You’ve Been Invited!
The Silk Way Rally’s B-Day Bash Begins…
It’s May 2020. Tension is building as a sudden outbreak is causing worldwide shutdowns, ultimately cancelling every single event scheduled within the foreseeable future. The Silk Way Rally (SWR) organization held onto hope for as long as possible, unaware that the pandemic would result in far more devastation than missing their ten-year jubilee. Hardly anyone was left dry after COVID’s first few waves, but now as the water recedes a bit, some are able to towel off and carry on. And perhaps this modest yet substantial race can finally celebrate its birthday in style – but maybe with fewer friends at the party, less countries to hop and much more caution than is usually expected at a bash meant for motorsports’ finest adventure-seekers.
Fast-forward to July 1st, 2021, and a crowd – sporadically veiled by the now customary face curtains – stood closer to each other in Sobornaya Square to watch the starting ceremony than most have stood near anyone else in over a year. 2020 was supposed to honor the rally’s 10th anniversary with plenty of pomp and circumstance, stealing a page from Jules Vernes’ “Around the World in 80 Day’s” in an extravagant cross-continental chase from Moscow to Beijing by way of Kazakhstan, Mongolia and, of course, China. However, with quarantine barely in-conclusion, Deputy Race Director Luc Alphand had to concoct an alternate plan-of-action. Departing from Omsk, Siberia’s former Capitol, the competition will spend two days battling its way through Russia hooking southeast into Mongolia for the remaining eight stages – of which two are marathons. Ten days in total, no breaks and plenty of trials to contend with outside of the Silk Way bubble, this is about to be one hell of soirée. One which, according to the organization, will be the most televised Silk Way Rally to date, receiving extended international TV coverage with the signing of distribution deals in more than 180 markets across Europe, Asia, MENA, Africa and the Americas.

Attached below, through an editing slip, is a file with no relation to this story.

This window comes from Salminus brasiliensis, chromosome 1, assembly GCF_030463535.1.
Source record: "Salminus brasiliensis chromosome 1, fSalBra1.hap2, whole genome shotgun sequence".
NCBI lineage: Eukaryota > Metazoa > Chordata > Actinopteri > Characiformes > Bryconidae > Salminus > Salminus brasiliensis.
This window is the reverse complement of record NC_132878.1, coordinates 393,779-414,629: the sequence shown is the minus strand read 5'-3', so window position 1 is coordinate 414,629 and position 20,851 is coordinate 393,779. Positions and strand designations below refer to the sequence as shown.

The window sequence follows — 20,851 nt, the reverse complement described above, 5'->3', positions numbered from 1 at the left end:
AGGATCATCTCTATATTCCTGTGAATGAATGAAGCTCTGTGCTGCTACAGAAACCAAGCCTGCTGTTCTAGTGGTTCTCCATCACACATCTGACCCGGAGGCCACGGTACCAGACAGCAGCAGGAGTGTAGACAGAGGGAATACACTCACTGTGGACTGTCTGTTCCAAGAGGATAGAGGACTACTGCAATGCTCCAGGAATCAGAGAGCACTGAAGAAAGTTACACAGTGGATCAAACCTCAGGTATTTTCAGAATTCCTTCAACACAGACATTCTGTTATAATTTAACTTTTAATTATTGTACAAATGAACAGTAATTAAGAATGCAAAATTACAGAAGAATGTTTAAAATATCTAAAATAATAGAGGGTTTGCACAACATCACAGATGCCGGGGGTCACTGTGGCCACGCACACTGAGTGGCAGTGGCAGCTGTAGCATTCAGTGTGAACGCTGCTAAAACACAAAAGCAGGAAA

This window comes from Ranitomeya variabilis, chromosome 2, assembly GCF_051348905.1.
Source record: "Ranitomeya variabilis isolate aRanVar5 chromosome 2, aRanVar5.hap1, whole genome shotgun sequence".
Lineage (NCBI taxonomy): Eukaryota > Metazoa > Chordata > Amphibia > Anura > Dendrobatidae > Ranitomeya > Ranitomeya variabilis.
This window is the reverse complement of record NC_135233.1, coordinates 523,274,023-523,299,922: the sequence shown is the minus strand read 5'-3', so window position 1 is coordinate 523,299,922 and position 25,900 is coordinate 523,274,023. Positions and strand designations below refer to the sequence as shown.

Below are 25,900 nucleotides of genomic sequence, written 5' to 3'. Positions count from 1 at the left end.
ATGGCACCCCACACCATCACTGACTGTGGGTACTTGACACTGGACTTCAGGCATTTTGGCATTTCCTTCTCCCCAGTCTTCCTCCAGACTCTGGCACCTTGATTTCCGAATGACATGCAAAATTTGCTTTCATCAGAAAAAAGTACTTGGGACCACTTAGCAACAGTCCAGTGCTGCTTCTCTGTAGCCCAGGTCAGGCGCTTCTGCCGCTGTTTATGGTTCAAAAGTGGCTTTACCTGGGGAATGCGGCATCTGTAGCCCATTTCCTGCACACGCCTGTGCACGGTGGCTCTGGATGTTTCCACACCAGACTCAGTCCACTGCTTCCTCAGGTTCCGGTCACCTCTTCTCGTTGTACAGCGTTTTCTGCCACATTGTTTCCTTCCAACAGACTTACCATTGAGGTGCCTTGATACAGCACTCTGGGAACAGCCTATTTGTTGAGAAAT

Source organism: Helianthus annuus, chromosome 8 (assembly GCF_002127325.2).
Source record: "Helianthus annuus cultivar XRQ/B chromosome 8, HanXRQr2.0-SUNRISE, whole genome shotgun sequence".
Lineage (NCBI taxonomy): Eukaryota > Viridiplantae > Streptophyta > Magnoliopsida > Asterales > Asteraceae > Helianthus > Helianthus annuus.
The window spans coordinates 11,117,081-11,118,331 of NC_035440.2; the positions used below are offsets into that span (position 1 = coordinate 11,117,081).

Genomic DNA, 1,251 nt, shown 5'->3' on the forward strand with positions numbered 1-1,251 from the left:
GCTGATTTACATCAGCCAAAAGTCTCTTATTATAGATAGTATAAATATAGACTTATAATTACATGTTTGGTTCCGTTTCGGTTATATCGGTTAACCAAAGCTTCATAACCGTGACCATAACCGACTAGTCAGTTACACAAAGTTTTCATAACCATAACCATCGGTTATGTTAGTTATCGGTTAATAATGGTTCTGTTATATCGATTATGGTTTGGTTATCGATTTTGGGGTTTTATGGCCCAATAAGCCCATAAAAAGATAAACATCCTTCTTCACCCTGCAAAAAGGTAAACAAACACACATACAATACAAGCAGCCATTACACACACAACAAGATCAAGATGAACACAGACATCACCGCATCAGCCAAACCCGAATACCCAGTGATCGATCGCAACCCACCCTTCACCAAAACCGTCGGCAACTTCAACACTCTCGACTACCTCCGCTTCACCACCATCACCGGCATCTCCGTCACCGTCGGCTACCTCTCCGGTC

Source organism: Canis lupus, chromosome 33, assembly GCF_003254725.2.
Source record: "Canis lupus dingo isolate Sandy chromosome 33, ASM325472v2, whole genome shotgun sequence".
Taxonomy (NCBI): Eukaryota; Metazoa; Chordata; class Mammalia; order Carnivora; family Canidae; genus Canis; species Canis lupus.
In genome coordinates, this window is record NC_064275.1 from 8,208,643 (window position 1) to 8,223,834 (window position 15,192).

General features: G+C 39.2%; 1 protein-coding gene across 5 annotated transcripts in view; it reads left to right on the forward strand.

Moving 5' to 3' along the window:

“We are very pleased to note that the TV coverage of Silk Way Rally is growing all over the world. Silk Way Rally is not only a great sporting show, but also a powerful communication platform for leading brands, especially through extensive broadcast coverage. We are confident that this year’s season, will deliver another success story in terms of reach and exposure around the world, building on past successes.” – Natalia Yanborisova, Development Director of Silk Way Rally
Between tv, social media and, of course, editorial, the SWR will invade innumerable screens throughout the first half of July. And with recognition comes responsibility. As part of an eco-conscious initiative, the organizers were particularly attentive to the needs of competitors entering natural gas, methane, propane and hydrogen powered vessels – offering benefits to such entrants. They also gave free entry to all-women race teams or competitors under 30 in an effort to promote this format of competition to those communities. Other noteworthy updates come from the juggernaut KAMAZ-Master team, who came to Omsk ready to dominate – possibly in their remodeled K5 rally truck. The KAMAZ-435091 is a response to upcoming changes in FIA technical regulations being implemented in 2022. The Silk Way is the perfect place to test the rig and see if it outperforms its relatively antiquated cousins. The Russian powerhouse is also running their own “outreach” program, shaping and incubating a group of budding drivers and mechanics – one of the young men at the helm of the team’s newest machine. Whatever the age of the driver or generation of the camiones, these giants have a grace which defies the laws of physics, and they’re anything but gentle.
With the 2019 Silk Way Rally winner, Sam Sunderland, absent from the current edition, there’s a higher chance of seeing the event’s first American at the top of the podium. At Sunderland heels during the race’s last iteration, Andrew Short (#29, Monster Energy Yamaha) took Second Place effortlessly, relying on his famously consistent riding and navigation choices to achieve the accolade. Not too far into his Rally Raid career, transitioning from success in Motocross and Supercross in the US to success with roadbooks around the globe, Short has been a figure in the Top Ten among his Factory colleagues since his inception in 2018 – winning a champion title at the 2019 Morocco Rally. But this year is his opportunity to use his expertise at high-speed, big air and mindful racing to create another historic moment for America on the SWR podium in Ulaanbaatar. It’s impossible to say, yet, if he’ll be able to outdo his adversaries, to include fellow countryman and newly signed Rockstar Energy Husqvarna Factory rider Skyler Howes (#10) – who, if we remember, is essentially wearing Short’s old black, white and goldhat. But he’ll definitely be a challenger of whom we should pay close attention.